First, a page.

Tag Archives: human rights violations

Should or Must?: Nature of the Obligation of States to Use Trade Instruments for the Advancement of Environmental, Labour, and Other Human Rights (S. J. Powell)

Author

Stephen J. Powell

Keywords

human rights, ethical obligations, legal quality, power, global harm principle, international law, accountability, human rights violations, transnational corporations, U.S. Alien Tort Statute

Abstract

This article examines whether customs, treaties, and historical facts have caused the ethical human rights obligations of economically powerful states to assume a legal quality. The author argues that the legal quality of these obligations may arise from the global harm principle of international law and human rights obligations found in treaties. As a consequence, states may be held accountable for the human rights violations of transnational corporations. Further, the author examines the possibility of pursuing claims under the U.S. Alien Tort Statute for torts committed in violation of international treaties as another avenue for enforcing human rights obligations.

Citation

(2007) Alberta Law Review 45 (2) pp. 443-56

Paper

Should or Must?: Nature of the Obligation of States to Use Trade Instruments for the Advancement of Environmental, Labour, and Other Human Rights

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Human Rights Violations and Climate Change: The Last Days of the Inuit People? (S. Nuffer)

Author

Sarah Nuffer

Keywords

human rights violations, climate change, Inuit, Arctic, vulnerability, responsibility, future generations, United Nations, native groups, indigenous people

Excerpt

INTRODUCTION

The climate is changing. There is little debate left with regard to this statement. However, the world is still grappling with what exactly this change means. The Secretary General of the United Nations, Ban Ki-moon, recently stated that he is “convinced that climate change, and what we do about it, will define us, our era, and ultimately the global legacy we leave for future generations.” 3 Global Climate Change (“GCC”) has the potential to affect the world’s most developed groups, however, the people whose lives will likely be changed most by GCC are those who have “contribute[d] the least to greenhouse emissions.” 4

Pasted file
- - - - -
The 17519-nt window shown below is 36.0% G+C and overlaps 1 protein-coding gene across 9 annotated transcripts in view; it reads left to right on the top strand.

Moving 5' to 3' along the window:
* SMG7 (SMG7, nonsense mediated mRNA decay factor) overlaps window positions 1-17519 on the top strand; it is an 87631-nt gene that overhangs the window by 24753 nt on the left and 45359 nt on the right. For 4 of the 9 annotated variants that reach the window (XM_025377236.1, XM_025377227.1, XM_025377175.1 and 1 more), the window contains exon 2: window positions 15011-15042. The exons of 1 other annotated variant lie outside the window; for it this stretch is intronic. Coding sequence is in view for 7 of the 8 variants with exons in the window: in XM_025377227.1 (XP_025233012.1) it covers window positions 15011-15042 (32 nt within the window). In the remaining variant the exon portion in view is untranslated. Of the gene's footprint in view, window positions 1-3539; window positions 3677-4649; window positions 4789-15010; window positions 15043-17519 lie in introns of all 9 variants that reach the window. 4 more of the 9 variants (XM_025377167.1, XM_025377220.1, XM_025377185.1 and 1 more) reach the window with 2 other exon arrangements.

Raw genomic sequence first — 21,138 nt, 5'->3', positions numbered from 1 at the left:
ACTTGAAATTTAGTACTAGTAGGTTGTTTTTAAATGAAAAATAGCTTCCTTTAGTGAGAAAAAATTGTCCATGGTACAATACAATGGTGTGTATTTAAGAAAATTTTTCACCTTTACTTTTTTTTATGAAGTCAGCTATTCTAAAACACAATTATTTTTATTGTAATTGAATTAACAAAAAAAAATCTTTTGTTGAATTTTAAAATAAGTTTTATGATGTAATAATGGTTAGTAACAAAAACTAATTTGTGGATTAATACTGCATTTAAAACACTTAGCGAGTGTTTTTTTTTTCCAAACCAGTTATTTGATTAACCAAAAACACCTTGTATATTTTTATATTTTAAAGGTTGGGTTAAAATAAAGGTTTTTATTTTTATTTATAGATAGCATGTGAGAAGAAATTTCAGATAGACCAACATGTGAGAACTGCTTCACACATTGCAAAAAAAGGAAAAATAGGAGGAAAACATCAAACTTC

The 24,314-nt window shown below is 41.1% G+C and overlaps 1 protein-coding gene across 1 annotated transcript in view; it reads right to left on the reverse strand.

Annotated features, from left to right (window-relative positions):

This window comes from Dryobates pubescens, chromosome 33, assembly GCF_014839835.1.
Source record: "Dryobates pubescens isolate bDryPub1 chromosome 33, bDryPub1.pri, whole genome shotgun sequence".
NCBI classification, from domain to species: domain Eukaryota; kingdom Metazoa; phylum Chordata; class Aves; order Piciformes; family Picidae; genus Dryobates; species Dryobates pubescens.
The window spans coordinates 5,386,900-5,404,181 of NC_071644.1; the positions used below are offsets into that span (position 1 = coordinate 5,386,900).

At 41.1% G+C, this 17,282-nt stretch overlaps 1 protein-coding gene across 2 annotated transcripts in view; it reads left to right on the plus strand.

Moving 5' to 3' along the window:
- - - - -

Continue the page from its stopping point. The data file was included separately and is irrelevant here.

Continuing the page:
One of the groups that will be most affected by GCC are the Inuit of the Arctic region. There is a large degree of certainty that the Arctic’s climate is changing and as a result the Inuit people are being forced to change their way of life, their cultural identity, and in some cases, they are being forced to leave their ancestral lands. While the Inuit people must pay the “highest price … [and] are directly threatened by these rapid climatic changes” 5 because of their traditional way of life, they contributed little to GCC. This unfortunate paradigm, that those most affected by GCC are not responsible for its creation, is a theme that runs tragically true for many native people that lead a traditional and near carbon-free life. This Note will explore the effects of GCC on the Inuit people …

Citation

(2010) 37 Rutgers Law Record 182.

Paper

Human Rights Violations and Climate Change: The Last Days of the Inuit People?

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The Blood of Going Green: Using Environmental Initiatives to Account for the Human Rights Violations of the Green Movement (N. Ketabi)

Author(s)

Noushin Ketabi

Keywords

green movement, human rights violations, biofuel development, science of climate change, Brazil, Argentina, Paraguay, soy industry, emissions reduction

Abstract

Part I of this Note first illustrates the science of climate change and the push for biofuel development. Next, this Note uses human rights to define the problems associated with biofuel development in Brazil, Argentina and Paraguay, and introduces the environmental law framework that can address these human rights violation. Part II details the main human rights violations in Brazil, Argentina, and Paraguay occurring at the hands of the soy industry, and surveys the main existing certification proposals that attempt to mitigate social and environmental abuses. Finally,Part III proposes ways that developed countries can collectively mitigate the negative human rights and environmental implications from biofuel development beyond their borders by implementing a comprehensive certification scheme in climate change initiatives that contain emissions reduction requirements.

Citation

(1991) 32(6) Fordham International Law Journal 1911.

Paper